Pesticide application practices, pest knowledge, and cost-benefits of plantain production in the Bribri-Cabécar Indigenous Territories, Costa Rica.Environ Res. 2008 Sep; 108(1):98-106.ER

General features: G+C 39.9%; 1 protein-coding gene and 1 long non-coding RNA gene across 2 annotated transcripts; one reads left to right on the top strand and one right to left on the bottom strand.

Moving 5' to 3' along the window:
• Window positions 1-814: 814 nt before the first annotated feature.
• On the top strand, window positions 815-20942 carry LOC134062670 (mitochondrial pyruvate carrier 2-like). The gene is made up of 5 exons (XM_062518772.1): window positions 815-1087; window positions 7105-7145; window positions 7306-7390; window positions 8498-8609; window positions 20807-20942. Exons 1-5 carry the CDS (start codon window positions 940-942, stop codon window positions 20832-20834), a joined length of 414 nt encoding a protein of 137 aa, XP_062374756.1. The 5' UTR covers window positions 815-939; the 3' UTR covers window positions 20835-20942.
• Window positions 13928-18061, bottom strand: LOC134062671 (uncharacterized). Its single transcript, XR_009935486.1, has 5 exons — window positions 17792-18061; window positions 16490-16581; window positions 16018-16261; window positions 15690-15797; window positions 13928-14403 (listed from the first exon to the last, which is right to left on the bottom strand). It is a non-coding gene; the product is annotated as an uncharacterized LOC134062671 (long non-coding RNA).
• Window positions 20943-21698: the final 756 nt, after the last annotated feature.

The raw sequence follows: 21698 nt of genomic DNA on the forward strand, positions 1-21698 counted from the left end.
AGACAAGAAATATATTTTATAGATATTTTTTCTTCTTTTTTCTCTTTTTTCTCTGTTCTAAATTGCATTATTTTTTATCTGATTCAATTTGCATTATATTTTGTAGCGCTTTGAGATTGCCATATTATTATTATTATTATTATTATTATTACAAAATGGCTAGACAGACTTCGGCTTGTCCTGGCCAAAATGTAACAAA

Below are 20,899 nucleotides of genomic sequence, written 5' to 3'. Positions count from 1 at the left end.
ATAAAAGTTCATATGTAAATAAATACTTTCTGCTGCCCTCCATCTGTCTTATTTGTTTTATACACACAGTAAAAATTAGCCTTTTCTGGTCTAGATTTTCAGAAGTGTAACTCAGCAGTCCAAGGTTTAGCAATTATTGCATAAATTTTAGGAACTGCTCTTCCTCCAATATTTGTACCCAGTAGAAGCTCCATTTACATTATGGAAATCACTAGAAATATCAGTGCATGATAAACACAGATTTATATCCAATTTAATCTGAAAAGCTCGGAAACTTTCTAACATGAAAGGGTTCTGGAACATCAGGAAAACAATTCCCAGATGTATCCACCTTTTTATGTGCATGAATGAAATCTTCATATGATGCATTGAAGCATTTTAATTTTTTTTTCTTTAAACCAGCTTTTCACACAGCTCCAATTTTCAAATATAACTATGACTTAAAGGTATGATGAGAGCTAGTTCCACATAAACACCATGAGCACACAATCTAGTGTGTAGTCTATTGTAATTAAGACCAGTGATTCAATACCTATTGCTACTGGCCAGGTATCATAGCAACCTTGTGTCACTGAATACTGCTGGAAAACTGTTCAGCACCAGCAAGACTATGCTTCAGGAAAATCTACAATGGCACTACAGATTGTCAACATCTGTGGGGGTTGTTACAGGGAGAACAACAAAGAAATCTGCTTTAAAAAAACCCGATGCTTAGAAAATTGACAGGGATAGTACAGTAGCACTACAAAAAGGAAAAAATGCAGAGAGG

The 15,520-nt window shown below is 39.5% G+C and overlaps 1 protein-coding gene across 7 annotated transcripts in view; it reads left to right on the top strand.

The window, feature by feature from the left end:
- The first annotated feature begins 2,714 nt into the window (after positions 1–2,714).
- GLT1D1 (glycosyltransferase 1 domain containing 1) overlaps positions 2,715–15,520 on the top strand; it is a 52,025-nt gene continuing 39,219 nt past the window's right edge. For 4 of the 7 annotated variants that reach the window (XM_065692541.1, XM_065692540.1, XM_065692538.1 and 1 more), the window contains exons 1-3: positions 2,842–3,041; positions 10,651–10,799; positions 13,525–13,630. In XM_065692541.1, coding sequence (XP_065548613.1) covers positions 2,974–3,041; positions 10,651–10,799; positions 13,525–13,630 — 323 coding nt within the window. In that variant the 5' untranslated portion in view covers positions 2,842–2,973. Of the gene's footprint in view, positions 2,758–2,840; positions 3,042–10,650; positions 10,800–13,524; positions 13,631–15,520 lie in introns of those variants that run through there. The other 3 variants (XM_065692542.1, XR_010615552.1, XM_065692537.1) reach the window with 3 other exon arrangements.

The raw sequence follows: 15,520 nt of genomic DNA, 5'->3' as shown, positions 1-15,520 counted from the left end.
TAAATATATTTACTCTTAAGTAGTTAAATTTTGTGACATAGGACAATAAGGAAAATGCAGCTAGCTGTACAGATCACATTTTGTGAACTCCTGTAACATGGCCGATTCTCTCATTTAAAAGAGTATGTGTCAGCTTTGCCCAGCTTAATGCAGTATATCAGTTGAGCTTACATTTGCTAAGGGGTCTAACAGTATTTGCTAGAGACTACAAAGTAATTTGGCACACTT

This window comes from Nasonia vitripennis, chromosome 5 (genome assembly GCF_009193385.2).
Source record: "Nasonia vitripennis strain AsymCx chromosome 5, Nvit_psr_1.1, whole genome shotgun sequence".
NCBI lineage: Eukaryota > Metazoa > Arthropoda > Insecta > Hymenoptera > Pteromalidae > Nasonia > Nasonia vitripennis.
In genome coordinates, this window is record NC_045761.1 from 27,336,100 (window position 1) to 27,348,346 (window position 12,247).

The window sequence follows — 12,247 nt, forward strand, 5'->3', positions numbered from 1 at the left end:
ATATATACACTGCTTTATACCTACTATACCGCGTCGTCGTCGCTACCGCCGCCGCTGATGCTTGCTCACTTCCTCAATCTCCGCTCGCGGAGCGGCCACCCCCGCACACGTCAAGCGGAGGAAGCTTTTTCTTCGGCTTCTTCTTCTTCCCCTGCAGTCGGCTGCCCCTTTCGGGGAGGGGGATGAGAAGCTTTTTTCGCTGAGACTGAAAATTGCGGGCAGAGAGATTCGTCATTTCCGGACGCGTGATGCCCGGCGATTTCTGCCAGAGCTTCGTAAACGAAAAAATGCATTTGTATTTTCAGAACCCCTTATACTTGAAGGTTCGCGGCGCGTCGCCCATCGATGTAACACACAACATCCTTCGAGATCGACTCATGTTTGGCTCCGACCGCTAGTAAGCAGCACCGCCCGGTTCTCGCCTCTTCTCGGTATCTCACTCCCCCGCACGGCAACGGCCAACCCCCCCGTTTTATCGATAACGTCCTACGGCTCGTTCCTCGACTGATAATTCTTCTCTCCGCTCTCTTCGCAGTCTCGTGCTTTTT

The use of pesticides in the cultivation of cash crops such as banana and plantain is increasing, in Costa Rica and worldwide. Agrochemical use and occupational and environmental exposures in export banana production have been documented in some parts of Central America. However, the extent of agrochemical use, agricultural pest knowledge, and economic components in plantain production are largely unknown in Costa Rica, especially in remote, high-poverty areas such as the Bribri-Cabécar Indigenous Territories. Our objective was to integrate a rapid rural appraisal of indigenous farmer pesticide application practices and pest knowledge with a cost-benefit analysis of plantain production in the Bribri-Cabécar Indigenous Territories, for the development of better agricultural management practices and improved regulatory infrastructure. Interviews conducted with 75 households in 5 indigenous communities showed that over 60% of participants grew plantain with agrochemicals. Of these plantain farmers, over 97% used the insecticide chlorpyrifos, and 84% applied nematicides, 64% herbicides, and 22% fungicides, with only 31% of participants reporting the use of some type of protective clothing during application. The banana weevil (Cosmopolites sordidus Germar) was ranked as the most important agricultural pest by 85% of participants, yet only 28% could associate the adult and larval form. A cost-benefit analysis conducted with a separate group of 26 plantain farmers identified several national markets and one export market for plantain production in the Indigenous Territories. Yearly income averaged US$6200/ha and yearly expenses averaged US$1872/ha, with an average cost-benefit ratio of 3.67 for plantain farmers. Farmers applied an average of 9.7 kg a.i./ha/yr of pesticide products and 375 kg/ha/yr of fertilizer, but those who sold their fruit to the national markets applied more nematicides, herbicides, and fertilizers than those who sold primarily to export markets, suggesting a lack of appropriate application knowledge. Results indicate that the quantity of agrochemicals applied in plantain cultivation is less than that applied in export banana, but the absence of appropriate agrochemical application practices in plantain cultivation may pose serious risks to human and environmental health. Culturally appropriate farmer education and certification programs are needed as well as the development of safe-handling practices, regulatory infrastructure, and adequate agrochemical storage, transport, and waste disposal facilities. Long-term solutions however, are dependent on the development of policies and infrastructure that support non-chemical pest management, alternatives to pesticides, and the identification of organic plantain markets.